(NEW YORK) -- Secretary of State Hillary Clinton announced Sunday that the United States has invited North Korean Vice Foreign Minister Kim Kae-gwan, who has been North Korea’s top nuclear negotiator in the long-stalled Six Party Talks, to New York for talks with U.S. officials later this week.
The meetings follow talks last week between North and South Korean officials that were aimed at re-starting negotiations. At the time Clinton said nuclear talks could not resume until there was progress between the two sides.
“This will be an exploratory meeting to determine if North Korea is prepared to affirm its obligations under international and Six Party Talk commitments, as well as take concrete and irreversible steps toward denuclearization,” Clinton said in a statement this morning.
“As we have stated repeatedly, we are open to talks with North Korea, but we do not intend to reward the North just for returning to the table. We will not give them anything new for actions they have already agreed to take. And we have no appetite for pursuing protracted negotiations that will only lead us right back to where we have already been. The U.S. position remains that North Korea must comply with its commitments under the 2005 Joint Statement of the Six Party Talks, relevant United Nations Security Council Resolutions, and the terms of the Armistice Agreement,” she added, staking out a tough US position well in advance.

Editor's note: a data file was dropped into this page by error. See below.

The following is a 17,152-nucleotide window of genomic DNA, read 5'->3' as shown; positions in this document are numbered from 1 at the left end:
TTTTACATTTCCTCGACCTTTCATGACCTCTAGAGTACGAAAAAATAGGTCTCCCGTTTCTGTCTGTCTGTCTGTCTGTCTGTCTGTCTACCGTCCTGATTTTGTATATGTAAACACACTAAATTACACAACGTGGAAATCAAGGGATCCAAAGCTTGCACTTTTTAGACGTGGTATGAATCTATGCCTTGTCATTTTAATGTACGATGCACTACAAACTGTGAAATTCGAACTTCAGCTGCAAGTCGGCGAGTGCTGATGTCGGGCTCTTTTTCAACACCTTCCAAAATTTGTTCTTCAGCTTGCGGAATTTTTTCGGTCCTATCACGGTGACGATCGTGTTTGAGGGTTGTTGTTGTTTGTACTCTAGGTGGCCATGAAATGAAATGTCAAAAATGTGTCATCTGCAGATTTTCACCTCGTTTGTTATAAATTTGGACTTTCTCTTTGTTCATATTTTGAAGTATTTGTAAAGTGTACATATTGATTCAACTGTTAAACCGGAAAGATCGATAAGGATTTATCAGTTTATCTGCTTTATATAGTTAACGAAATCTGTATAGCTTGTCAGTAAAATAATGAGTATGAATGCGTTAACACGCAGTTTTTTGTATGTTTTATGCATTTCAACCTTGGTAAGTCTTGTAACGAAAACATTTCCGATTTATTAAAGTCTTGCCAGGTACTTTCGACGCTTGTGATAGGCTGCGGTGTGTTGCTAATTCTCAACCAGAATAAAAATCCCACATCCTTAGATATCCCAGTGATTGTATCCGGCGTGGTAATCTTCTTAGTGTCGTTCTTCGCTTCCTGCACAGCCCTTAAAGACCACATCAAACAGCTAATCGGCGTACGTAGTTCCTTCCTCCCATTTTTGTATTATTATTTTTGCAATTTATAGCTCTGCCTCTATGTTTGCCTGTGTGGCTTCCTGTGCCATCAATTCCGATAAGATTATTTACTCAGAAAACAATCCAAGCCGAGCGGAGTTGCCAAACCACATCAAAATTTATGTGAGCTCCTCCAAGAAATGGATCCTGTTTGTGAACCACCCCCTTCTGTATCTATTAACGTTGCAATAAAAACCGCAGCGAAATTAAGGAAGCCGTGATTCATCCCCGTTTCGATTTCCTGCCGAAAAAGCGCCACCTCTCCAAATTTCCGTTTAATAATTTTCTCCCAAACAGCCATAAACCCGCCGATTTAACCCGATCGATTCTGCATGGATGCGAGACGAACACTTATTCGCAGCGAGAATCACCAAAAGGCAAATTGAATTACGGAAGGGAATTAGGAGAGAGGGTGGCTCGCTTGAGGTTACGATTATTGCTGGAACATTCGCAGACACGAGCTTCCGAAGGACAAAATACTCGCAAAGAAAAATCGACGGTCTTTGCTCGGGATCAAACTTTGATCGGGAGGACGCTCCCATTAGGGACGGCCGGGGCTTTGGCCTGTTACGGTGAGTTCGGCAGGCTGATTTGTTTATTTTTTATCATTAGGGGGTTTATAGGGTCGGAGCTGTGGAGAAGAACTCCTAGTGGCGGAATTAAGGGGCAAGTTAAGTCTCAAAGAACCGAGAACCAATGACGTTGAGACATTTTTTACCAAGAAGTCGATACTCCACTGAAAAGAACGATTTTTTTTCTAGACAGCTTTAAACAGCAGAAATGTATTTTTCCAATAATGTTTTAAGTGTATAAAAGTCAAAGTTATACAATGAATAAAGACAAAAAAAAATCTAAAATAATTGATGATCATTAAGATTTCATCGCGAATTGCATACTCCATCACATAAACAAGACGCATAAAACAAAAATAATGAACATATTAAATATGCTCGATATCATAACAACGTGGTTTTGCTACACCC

The Six Party Talks have been dormant for about two years, after North Korea walked away from the table when the UN Security Council slapped more sanctions on Pyongyang following its second nuclear test. Last year, however, they called for their resumption.
Although negotiations have stood still since then, much has changed. Last year tensions with South Korea flared over the sinking of the South Korean naval vessel Cheonan and on the shelling by North Korea of an island along the border. North Korea revealed what appeared to be a highly evolved uranium enrichment program to visiting American experts last fall. Yet at the same time the country is suffering from massive food shortages and Pyongyang is desperate to get international food aid.
A team of U.S. experts visited the country earlier this year to assess whether the United States will participate in food aid programs, but they have made no decision yet.
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